Just like the other stages of adolescence, some changes are going on in a person's development during late adolescence. Everything on your physical, social, emotional and intellectual levels is in flux. No wonder young adults tend to be so stressed out!
By the time a person has reached late adolescence, his or her physical changes have, for the most part, finally settled down. You are no longer a teenager and are settling down into adulthood. By this point, you have already reached, or come pretty darn close to, the height and weight that will be considered your baseline as an adult. Also by this point, your reproductive system has fully matured, rendering you fully capable of having a family, if you so choose.
Adolescence is tough on the family for some reasons, mainly because the child's life no longer revolves around his family and is instead widening to include friendships with their peers and even other adults, like a teacher or coach. Eventually, friendships turn to romances, as the teen's emotions mature and he or she can fall in love with another person.
In this area, late adolescence is a much grayer area than it is in physical changes. You can see when a young adult has reached physical maturity. You can't on the other hand, tell exactly when the other changes catch up. For instance, a 14-year-old boy may look like a teenager but still act like a child because the other areas of development haven't caught up yet.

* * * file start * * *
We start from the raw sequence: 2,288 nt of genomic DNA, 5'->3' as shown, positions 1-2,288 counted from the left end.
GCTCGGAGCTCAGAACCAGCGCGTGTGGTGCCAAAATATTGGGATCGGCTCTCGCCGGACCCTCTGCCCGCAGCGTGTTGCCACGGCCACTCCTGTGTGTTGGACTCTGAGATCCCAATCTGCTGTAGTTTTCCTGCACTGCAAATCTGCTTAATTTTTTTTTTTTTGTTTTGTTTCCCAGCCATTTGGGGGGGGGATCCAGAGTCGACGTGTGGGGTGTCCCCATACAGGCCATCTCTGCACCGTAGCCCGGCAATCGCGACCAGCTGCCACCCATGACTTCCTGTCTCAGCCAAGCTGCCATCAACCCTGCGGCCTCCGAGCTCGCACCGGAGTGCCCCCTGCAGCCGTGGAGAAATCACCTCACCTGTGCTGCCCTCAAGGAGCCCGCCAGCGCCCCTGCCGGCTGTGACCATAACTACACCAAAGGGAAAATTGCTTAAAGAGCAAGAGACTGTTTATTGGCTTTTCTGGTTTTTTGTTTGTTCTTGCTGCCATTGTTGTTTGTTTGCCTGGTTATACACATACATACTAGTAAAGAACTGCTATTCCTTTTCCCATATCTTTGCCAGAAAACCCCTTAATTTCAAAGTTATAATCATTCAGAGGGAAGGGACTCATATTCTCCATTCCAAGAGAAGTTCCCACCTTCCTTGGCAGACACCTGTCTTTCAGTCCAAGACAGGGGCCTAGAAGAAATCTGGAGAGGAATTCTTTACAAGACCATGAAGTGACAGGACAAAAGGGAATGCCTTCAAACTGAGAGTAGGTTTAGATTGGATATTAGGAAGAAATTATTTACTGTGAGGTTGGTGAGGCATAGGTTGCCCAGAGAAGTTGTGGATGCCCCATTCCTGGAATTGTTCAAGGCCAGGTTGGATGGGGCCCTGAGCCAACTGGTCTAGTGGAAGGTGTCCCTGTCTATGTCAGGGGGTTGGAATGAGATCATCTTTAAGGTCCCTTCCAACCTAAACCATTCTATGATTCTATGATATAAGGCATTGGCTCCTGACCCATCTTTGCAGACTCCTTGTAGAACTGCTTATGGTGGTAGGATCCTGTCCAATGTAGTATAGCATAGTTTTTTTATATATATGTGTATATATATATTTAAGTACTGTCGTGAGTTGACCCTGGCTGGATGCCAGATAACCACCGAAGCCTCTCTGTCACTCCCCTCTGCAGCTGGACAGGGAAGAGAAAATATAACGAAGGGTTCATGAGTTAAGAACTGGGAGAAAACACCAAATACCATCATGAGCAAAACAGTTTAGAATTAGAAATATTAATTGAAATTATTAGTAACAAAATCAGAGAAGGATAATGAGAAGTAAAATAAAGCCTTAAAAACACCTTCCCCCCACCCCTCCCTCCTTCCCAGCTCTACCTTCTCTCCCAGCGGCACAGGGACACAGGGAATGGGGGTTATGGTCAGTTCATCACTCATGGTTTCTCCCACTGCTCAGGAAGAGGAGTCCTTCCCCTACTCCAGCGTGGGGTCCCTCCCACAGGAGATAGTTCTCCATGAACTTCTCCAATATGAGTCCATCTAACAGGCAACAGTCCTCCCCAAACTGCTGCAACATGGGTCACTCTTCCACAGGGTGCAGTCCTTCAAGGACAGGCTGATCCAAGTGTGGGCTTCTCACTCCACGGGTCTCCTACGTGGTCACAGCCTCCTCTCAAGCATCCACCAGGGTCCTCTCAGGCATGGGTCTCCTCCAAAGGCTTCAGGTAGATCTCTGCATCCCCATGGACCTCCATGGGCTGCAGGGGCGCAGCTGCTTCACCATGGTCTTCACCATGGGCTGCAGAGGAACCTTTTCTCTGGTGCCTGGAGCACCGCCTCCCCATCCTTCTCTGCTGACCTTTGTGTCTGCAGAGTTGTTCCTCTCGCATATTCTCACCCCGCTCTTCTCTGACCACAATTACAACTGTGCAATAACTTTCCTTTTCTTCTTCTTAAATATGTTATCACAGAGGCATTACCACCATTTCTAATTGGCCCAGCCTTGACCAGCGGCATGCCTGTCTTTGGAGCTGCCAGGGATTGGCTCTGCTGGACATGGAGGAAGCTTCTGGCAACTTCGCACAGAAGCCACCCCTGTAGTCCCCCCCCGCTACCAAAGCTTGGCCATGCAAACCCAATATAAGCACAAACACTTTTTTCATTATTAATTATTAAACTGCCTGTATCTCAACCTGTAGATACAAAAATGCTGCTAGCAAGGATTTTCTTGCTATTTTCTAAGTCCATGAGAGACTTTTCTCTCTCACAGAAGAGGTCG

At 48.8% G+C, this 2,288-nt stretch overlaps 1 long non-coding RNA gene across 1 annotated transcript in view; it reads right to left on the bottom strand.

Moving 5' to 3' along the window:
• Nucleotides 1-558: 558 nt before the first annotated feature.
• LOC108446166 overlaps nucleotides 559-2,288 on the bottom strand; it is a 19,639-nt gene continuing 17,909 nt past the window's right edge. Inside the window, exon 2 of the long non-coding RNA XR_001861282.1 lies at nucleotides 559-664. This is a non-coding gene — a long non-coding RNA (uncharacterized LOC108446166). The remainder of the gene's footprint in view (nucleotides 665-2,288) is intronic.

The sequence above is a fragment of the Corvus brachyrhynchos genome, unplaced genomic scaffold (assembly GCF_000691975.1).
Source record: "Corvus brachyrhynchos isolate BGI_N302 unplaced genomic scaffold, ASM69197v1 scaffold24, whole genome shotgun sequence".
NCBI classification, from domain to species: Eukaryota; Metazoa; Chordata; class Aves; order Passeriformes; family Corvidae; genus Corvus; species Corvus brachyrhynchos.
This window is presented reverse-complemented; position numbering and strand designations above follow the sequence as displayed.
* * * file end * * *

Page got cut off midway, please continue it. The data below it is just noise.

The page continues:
There's no magic age when social maturity takes hold, which is why an average range is given. And nowadays, it may take even longer for the social aspect to catch up because children are being forced to rely on their parents for longer than either might have anticipated when it's too difficult to find a job that will allow them to move out and get a place of their own finally.
In early adolescence - heck, even as early as the toddler years - the one thing children fight for more than anything else is their independence.
While a young adult, just like a young teen, may not be overly affectionate toward his parents and will probably spend more time with his friends, it's less of an act of rebellion and more an evolution of the natural state of things.
More so in early adolescence, but also present in late adolescence, is the constant struggle to balance the safety and security of home with the unyielding desire to get out there into the wide open world and discover life for yourself. Early on in late adolescence, as the young adult is still coming into his or her own, he or she may yo-yo back and forth between spending time with Mom and Dad and doing things independently from his or her parents.